In a nod to the left, Reid may schedule even more votes on the entire Obama jobs proposal in order to put a bigger spotlight on the GOP opposition, a tactic discussed with Senate leaders at the White House on Friday, according to people familiar with the closed-door meeting. But such a tack would amount to little more than theatrics — and Democrats are already moving on to the next strategy.

Oh, well.

* Everything you need to know about Elizabeth Warren: Don’t miss Vanity Fair’s new profile of Warren, which delves deeply into her background (which is anything but elitist) and reveals the source of the passion behind her populism.

You come away with a real sense of her qualifications for public life, her capacity to be an influential Senator and her genuine anger at what has happened to the middle class in this country. Also note Warren’s response when told that a battle against Scott Brown and the national right will be brutal:

“I’ve done brutal.”

* Warren proves to be a formidable fundraiser: Her campaign has already hauled in $3.15 million in the few weeks since she announced, with 96 percent of contributions totaling $100 or less, another sign that the grassroots energy she’s activated may allow her to keep pace with Brown’s fundraising juggernaut.

* The hysterical conservative response to Warren: Paul Krugman on the real reason conservatives hate Warren so much: “wealthy Americans who benefit hugely from a system rigged in their favor react with hysteria to anyone who points out just how rigged the system is.”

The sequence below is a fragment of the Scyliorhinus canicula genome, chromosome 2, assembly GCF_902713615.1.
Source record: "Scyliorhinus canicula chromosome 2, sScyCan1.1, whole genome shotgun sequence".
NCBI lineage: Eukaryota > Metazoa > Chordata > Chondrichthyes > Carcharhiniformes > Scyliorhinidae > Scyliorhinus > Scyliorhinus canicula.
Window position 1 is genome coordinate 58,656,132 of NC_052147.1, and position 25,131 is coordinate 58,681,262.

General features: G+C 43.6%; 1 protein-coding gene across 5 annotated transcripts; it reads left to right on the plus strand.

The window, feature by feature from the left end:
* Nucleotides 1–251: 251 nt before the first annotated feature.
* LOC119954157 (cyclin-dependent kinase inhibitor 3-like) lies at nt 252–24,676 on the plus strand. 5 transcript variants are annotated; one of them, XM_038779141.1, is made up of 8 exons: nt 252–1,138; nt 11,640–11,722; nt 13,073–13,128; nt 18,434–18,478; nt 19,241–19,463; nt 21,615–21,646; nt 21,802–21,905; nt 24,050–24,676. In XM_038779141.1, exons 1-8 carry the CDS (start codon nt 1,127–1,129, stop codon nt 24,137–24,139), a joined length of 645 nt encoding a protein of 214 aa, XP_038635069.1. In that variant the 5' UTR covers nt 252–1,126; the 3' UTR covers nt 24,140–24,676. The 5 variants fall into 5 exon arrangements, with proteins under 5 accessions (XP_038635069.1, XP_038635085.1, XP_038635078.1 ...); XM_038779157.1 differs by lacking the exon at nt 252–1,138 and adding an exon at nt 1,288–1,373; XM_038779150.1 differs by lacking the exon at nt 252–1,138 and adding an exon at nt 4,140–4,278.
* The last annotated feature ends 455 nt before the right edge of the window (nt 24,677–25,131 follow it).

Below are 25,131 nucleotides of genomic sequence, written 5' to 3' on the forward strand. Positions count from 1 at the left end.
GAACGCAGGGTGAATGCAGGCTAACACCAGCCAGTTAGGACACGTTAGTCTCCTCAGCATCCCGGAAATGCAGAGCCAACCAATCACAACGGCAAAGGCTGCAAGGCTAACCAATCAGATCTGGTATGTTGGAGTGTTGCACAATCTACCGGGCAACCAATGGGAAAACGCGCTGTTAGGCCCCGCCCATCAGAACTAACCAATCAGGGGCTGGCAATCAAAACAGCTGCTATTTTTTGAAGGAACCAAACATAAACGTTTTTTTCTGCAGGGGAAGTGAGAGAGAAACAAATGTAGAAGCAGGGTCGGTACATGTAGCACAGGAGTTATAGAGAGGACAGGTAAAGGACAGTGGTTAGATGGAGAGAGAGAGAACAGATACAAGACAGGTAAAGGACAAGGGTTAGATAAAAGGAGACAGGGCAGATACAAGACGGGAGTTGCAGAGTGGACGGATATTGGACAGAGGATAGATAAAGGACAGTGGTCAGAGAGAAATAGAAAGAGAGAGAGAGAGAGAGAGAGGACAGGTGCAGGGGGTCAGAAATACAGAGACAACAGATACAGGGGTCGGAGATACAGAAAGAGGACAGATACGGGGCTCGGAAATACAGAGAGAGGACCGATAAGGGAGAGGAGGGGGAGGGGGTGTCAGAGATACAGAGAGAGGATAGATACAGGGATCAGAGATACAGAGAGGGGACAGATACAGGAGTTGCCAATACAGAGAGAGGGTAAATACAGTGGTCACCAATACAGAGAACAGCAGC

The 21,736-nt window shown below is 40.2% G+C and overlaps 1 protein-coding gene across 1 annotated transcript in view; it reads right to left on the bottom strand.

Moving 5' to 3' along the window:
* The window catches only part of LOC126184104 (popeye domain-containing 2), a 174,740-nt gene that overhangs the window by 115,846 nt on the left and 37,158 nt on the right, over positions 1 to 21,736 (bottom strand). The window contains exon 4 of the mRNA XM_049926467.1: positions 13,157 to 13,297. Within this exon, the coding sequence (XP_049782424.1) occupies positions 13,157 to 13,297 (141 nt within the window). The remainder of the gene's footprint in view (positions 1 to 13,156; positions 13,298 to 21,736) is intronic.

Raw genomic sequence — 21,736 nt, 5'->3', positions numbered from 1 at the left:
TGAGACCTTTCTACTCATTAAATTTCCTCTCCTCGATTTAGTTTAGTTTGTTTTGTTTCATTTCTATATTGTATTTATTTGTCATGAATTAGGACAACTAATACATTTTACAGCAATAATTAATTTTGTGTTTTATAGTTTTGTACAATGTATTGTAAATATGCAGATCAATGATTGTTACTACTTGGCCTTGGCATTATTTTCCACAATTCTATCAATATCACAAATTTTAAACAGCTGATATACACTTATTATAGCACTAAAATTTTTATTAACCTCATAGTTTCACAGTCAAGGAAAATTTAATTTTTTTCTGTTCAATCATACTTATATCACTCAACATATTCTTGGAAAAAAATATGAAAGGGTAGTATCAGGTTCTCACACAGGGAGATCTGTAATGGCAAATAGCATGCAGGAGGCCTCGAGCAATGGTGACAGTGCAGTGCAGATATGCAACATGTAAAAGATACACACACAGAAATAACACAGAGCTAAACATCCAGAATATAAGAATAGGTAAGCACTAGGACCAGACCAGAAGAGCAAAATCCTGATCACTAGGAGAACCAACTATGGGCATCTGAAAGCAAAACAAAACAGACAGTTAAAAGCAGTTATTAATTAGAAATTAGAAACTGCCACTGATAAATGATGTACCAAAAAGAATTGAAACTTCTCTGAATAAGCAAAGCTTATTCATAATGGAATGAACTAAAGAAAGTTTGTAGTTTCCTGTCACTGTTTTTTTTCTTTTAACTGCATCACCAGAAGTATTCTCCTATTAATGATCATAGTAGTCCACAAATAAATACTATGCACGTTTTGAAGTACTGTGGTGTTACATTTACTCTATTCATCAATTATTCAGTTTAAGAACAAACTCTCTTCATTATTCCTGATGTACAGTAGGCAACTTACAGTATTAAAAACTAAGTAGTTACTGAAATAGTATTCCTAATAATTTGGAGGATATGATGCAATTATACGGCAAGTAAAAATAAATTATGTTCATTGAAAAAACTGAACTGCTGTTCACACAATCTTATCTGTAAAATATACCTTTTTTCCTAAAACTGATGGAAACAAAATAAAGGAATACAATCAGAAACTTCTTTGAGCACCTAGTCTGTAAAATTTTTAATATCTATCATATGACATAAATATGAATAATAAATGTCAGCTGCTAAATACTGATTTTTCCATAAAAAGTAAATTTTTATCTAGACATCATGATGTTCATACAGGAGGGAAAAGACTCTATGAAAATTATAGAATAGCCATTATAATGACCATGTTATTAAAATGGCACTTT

* Dems cautiously embrace Occupy Wall Street: The DCCC is circulating a petition in support of the protests, a sign that Dems are moving closer to officially trying to coopt the energy of the protests in service of the Democratic Party’s electoral goals.

Also: David Plouffe says the protestors are echoing “the same conversations people are seeing in living rooms and kitchens all across America,” which may be the closest thing yet to a White House embrace of the protests, and the clearest sign yet that Dems think Occupy Wall Street is here to stay.

* The big labor brawl you should be watching: In case you need to get caught up on the basics of the major November ballot fight over public employee rights in Ohio, Ed Kilgore explains how the right is hoping to break labor’s back right in the middle of the industrial heartland.

Also note how Kilgore puts this battle in the context of the larger war over labor’s fate — one that will culminate in November 2012.

* The Romneycare-Obamacare smoking gun! Nice scoop from Michael Isikoff, who obtains new documents that prove that the hated Obamacare was crafted with direct input from a number of the same policy experts who created Romneycare. Ya think this one will come up at tonight’s GOP debate?

* And keep an eye on the Virginia Senate race: With a new Quinnipiac poll showing that the Tim Kaine-George Allen is deadlocked, Taegan Goddard observes: “There has not been more than a 1 percent difference between them in any of the three Quinnipiac surveys so far this year.”

Also worth keeping in mind: This race will be critical because of the importance of Virginia to the 2012 presidential map.

What else is happening?